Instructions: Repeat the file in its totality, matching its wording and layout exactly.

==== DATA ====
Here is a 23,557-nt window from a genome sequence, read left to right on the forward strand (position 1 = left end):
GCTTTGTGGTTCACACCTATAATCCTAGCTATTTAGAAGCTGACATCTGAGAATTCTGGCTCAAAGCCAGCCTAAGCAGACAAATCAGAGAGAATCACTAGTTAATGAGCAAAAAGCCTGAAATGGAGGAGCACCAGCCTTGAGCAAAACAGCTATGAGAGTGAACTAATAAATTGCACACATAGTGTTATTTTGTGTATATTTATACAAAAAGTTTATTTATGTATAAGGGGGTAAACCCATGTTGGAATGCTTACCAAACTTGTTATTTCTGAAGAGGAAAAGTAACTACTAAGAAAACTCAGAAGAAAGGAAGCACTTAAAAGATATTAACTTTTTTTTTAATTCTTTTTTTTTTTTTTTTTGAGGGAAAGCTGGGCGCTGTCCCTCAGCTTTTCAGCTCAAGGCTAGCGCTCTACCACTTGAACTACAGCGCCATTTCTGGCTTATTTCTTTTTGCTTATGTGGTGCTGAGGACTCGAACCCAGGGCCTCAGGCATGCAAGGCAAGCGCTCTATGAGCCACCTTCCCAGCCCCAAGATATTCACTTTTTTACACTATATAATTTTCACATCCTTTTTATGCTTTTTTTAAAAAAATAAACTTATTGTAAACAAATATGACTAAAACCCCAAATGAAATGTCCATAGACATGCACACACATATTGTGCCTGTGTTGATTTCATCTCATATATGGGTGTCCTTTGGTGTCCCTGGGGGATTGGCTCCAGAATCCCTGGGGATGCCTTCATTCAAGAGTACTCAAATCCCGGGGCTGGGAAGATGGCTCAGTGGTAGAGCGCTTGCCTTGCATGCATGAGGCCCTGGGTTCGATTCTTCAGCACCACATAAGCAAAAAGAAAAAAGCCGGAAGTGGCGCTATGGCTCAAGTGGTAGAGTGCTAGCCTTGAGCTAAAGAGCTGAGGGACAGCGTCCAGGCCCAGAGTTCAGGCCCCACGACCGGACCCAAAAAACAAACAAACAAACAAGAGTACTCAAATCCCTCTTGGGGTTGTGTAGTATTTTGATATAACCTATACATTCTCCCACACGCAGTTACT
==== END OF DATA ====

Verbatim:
Here is a 23,557-nt window from a genome sequence, read left to right on the forward strand (position 1 = left end):
GCTTTGTGGTTCACACCTATAATCCTAGCTATTTAGAAGCTGACATCTGAGAATTCTGGCTCAAAGCCAGCCTAAGCAGACAAATCAGAGAGAATCACTAGTTAATGAGCAAAAAGCCTGAAATGGAGGAGCACCAGCCTTGAGCAAAACAGCTATGAGAGTGAACTAATAAATTGCACACATAGTGTTATTTTGTGTATATTTATACAAAAAGTTTATTTATGTATAAGGGGGTAAACCCATGTTGGAATGCTTACCAAACTTGTTATTTCTGAAGAGGAAAAGTAACTACTAAGAAAACTCAGAAGAAAGGAAGCACTTAAAAGATATTAACTTTTTTTTTAATTCTTTTTTTTTTTTTTTTTGAGGGAAAGCTGGGCGCTGTCCCTCAGCTTTTCAGCTCAAGGCTAGCGCTCTACCACTTGAACTACAGCGCCATTTCTGGCTTATTTCTTTTTGCTTATGTGGTGCTGAGGACTCGAACCCAGGGCCTCAGGCATGCAAGGCAAGCGCTCTATGAGCCACCTTCCCAGCCCCAAGATATTCACTTTTTTACACTATATAATTTTCACATCCTTTTTATGCTTTTTTTAAAAAAATAAACTTATTGTAAACAAATATGACTAAAACCCCAAATGAAATGTCCATAGACATGCACACACATATTGTGCCTGTGTTGATTTCATCTCATATATGGGTGTCCTTTGGTGTCCCTGGGGGATTGGCTCCAGAATCCCTGGGGATGCCTTCATTCAAGAGTACTCAAATCCCGGGGCTGGGAAGATGGCTCAGTGGTAGAGCGCTTGCCTTGCATGCATGAGGCCCTGGGTTCGATTCTTCAGCACCACATAAGCAAAAAGAAAAAAGCCGGAAGTGGCGCTATGGCTCAAGTGGTAGAGTGCTAGCCTTGAGCTAAAGAGCTGAGGGACAGCGTCCAGGCCCAGAGTTCAGGCCCCACGACCGGACCCAAAAAACAAACAAACAAACAAGAGTACTCAAATCCCTCTTGGGGTTGTGTAGTATTTTGATATAACCTATACATTCTCCCACACGCAGTTACT